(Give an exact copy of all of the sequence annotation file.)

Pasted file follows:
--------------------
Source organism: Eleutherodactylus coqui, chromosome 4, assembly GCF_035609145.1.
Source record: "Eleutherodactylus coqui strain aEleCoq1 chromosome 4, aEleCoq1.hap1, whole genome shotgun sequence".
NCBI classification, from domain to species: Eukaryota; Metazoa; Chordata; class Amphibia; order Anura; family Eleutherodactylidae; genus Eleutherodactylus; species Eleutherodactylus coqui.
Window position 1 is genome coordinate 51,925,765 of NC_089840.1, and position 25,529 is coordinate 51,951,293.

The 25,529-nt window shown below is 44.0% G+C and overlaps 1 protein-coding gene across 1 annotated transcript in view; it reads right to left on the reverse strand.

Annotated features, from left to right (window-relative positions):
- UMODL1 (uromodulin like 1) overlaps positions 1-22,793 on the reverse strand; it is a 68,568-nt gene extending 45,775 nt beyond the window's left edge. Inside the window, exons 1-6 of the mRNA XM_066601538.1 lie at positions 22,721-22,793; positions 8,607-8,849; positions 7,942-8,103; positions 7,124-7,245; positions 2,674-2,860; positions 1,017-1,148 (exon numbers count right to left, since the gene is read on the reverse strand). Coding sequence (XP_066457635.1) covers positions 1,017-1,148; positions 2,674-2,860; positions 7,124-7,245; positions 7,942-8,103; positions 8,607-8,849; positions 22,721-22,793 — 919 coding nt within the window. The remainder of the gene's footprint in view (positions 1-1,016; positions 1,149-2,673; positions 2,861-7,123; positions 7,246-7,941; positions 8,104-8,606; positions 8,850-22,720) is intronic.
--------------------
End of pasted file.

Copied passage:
Source organism: Eleutherodactylus coqui, chromosome 4, assembly GCF_035609145.1.
Source record: "Eleutherodactylus coqui strain aEleCoq1 chromosome 4, aEleCoq1.hap1, whole genome shotgun sequence".
NCBI classification, from domain to species: Eukaryota; Metazoa; Chordata; class Amphibia; order Anura; family Eleutherodactylidae; genus Eleutherodactylus; species Eleutherodactylus coqui.
Window position 1 is genome coordinate 51,925,765 of NC_089840.1, and position 25,529 is coordinate 51,951,293.

The 25,529-nt window shown below is 44.0% G+C and overlaps 1 protein-coding gene across 1 annotated transcript in view; it reads right to left on the reverse strand.

Annotated features, from left to right (window-relative positions):
- UMODL1 (uromodulin like 1) overlaps positions 1-22,793 on the reverse strand; it is a 68,568-nt gene extending 45,775 nt beyond the window's left edge. Inside the window, exons 1-6 of the mRNA XM_066601538.1 lie at positions 22,721-22,793; positions 8,607-8,849; positions 7,942-8,103; positions 7,124-7,245; positions 2,674-2,860; positions 1,017-1,148 (exon numbers count right to left, since the gene is read on the reverse strand). Coding sequence (XP_066457635.1) covers positions 1,017-1,148; positions 2,674-2,860; positions 7,124-7,245; positions 7,942-8,103; positions 8,607-8,849; positions 22,721-22,793 — 919 coding nt within the window. The remainder of the gene's footprint in view (positions 1-1,016; positions 1,149-2,673; positions 2,861-7,123; positions 7,246-7,941; positions 8,104-8,606; positions 8,850-22,720) is intronic.